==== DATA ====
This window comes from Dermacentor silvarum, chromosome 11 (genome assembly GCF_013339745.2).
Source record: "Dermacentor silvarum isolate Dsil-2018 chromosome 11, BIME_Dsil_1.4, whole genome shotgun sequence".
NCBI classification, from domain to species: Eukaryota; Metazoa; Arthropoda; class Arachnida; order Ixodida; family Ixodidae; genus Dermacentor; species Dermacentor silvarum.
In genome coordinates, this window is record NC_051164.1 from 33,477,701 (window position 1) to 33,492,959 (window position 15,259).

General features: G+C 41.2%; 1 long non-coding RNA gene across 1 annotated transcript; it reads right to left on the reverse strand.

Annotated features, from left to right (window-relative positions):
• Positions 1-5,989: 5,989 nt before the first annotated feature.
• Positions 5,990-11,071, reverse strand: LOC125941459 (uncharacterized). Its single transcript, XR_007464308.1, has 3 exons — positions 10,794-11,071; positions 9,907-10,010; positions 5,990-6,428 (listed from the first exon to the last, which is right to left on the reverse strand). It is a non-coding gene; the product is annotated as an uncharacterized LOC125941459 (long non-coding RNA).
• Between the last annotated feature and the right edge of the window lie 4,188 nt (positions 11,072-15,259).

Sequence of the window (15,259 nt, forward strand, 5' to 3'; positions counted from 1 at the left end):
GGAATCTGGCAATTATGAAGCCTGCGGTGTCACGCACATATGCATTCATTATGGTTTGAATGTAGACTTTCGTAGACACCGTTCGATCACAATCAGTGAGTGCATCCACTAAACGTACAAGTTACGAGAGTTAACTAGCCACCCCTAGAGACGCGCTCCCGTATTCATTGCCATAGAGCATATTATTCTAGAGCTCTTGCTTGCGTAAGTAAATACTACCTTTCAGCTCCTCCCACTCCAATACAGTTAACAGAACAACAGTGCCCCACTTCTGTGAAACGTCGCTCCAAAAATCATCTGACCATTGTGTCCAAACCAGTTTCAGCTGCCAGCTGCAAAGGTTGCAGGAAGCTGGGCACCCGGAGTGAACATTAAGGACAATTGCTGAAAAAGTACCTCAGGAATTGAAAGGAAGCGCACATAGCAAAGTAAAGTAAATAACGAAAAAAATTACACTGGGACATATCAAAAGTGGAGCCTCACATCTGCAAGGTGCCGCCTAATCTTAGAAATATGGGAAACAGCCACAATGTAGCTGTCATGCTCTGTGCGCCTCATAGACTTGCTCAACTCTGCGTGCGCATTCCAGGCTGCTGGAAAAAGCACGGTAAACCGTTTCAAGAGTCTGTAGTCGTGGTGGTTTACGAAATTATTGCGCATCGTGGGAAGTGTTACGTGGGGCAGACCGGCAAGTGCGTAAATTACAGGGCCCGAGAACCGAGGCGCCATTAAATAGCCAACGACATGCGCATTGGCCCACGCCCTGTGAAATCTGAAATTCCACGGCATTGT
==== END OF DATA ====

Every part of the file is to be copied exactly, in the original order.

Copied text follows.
This window comes from Dermacentor silvarum, chromosome 11 (genome assembly GCF_013339745.2).
Source record: "Dermacentor silvarum isolate Dsil-2018 chromosome 11, BIME_Dsil_1.4, whole genome shotgun sequence".
NCBI classification, from domain to species: Eukaryota; Metazoa; Arthropoda; class Arachnida; order Ixodida; family Ixodidae; genus Dermacentor; species Dermacentor silvarum.
In genome coordinates, this window is record NC_051164.1 from 33,477,701 (window position 1) to 33,492,959 (window position 15,259).

General features: G+C 41.2%; 1 long non-coding RNA gene across 1 annotated transcript; it reads right to left on the reverse strand.

Annotated features, from left to right (window-relative positions):
• Positions 1-5,989: 5,989 nt before the first annotated feature.
• Positions 5,990-11,071, reverse strand: LOC125941459 (uncharacterized). Its single transcript, XR_007464308.1, has 3 exons — positions 10,794-11,071; positions 9,907-10,010; positions 5,990-6,428 (listed from the first exon to the last, which is right to left on the reverse strand). It is a non-coding gene; the product is annotated as an uncharacterized LOC125941459 (long non-coding RNA).
• Between the last annotated feature and the right edge of the window lie 4,188 nt (positions 11,072-15,259).

Sequence of the window (15,259 nt, forward strand, 5' to 3'; positions counted from 1 at the left end):
GGAATCTGGCAATTATGAAGCCTGCGGTGTCACGCACATATGCATTCATTATGGTTTGAATGTAGACTTTCGTAGACACCGTTCGATCACAATCAGTGAGTGCATCCACTAAACGTACAAGTTACGAGAGTTAACTAGCCACCCCTAGAGACGCGCTCCCGTATTCATTGCCATAGAGCATATTATTCTAGAGCTCTTGCTTGCGTAAGTAAATACTACCTTTCAGCTCCTCCCACTCCAATACAGTTAACAGAACAACAGTGCCCCACTTCTGTGAAACGTCGCTCCAAAAATCATCTGACCATTGTGTCCAAACCAGTTTCAGCTGCCAGCTGCAAAGGTTGCAGGAAGCTGGGCACCCGGAGTGAACATTAAGGACAATTGCTGAAAAAGTACCTCAGGAATTGAAAGGAAGCGCACATAGCAAAGTAAAGTAAATAACGAAAAAAATTACACTGGGACATATCAAAAGTGGAGCCTCACATCTGCAAGGTGCCGCCTAATCTTAGAAATATGGGAAACAGCCACAATGTAGCTGTCATGCTCTGTGCGCCTCATAGACTTGCTCAACTCTGCGTGCGCATTCCAGGCTGCTGGAAAAAGCACGGTAAACCGTTTCAAGAGTCTGTAGTCGTGGTGGTTTACGAAATTATTGCGCATCGTGGGAAGTGTTACGTGGGGCAGACCGGCAAGTGCGTAAATTACAGGGCCCGAGAACCGAGGCGCCATTAAATAGCCAACGACATGCGCATTGGCCCACGCCCTGTGAAATCTGAAATTCCACGGCATTGT